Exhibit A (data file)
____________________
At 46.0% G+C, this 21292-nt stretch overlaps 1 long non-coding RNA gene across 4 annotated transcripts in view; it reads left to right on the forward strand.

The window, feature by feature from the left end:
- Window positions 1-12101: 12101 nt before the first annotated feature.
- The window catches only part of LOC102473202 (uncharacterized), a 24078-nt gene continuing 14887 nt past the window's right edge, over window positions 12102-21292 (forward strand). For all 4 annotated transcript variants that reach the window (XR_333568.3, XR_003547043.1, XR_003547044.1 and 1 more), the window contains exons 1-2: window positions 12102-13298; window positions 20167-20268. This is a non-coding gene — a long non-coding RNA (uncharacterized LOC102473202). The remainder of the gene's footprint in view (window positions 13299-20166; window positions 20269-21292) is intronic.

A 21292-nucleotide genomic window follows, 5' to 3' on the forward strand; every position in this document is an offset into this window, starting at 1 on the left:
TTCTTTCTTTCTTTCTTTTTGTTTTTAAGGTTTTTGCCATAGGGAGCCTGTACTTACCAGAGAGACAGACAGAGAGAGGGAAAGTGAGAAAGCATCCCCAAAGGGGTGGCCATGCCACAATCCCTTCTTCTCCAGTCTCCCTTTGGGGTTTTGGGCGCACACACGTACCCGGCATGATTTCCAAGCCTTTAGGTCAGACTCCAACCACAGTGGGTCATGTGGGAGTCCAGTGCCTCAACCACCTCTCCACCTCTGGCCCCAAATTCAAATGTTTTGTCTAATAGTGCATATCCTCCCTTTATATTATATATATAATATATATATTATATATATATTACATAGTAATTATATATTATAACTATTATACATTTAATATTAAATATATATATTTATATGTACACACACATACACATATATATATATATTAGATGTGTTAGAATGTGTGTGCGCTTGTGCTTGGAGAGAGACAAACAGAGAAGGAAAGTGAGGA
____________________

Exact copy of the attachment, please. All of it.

At 46.0% G+C, this 21292-nt stretch overlaps 1 long non-coding RNA gene across 4 annotated transcripts in view; it reads left to right on the forward strand.

The window, feature by feature from the left end:
- Window positions 1-12101: 12101 nt before the first annotated feature.
- The window catches only part of LOC102473202 (uncharacterized), a 24078-nt gene continuing 14887 nt past the window's right edge, over window positions 12102-21292 (forward strand). For all 4 annotated transcript variants that reach the window (XR_333568.3, XR_003547043.1, XR_003547044.1 and 1 more), the window contains exons 1-2: window positions 12102-13298; window positions 20167-20268. This is a non-coding gene — a long non-coding RNA (uncharacterized LOC102473202). The remainder of the gene's footprint in view (window positions 13299-20166; window positions 20269-21292) is intronic.

A 21292-nucleotide genomic window follows, 5' to 3' on the forward strand; every position in this document is an offset into this window, starting at 1 on the left:
TTCTTTCTTTCTTTCTTTTTGTTTTTAAGGTTTTTGCCATAGGGAGCCTGTACTTACCAGAGAGACAGACAGAGAGAGGGAAAGTGAGAAAGCATCCCCAAAGGGGTGGCCATGCCACAATCCCTTCTTCTCCAGTCTCCCTTTGGGGTTTTGGGCGCACACACGTACCCGGCATGATTTCCAAGCCTTTAGGTCAGACTCCAACCACAGTGGGTCATGTGGGAGTCCAGTGCCTCAACCACCTCTCCACCTCTGGCCCCAAATTCAAATGTTTTGTCTAATAGTGCATATCCTCCCTTTATATTATATATATAATATATATATTATATATATATTACATAGTAATTATATATTATAACTATTATACATTTAATATTAAATATATATATTTATATGTACACACACATACACATATATATATATATTAGATGTGTTAGAATGTGTGTGCGCTTGTGCTTGGAGAGAGACAAACAGAGAAGGAAAGTGAGGA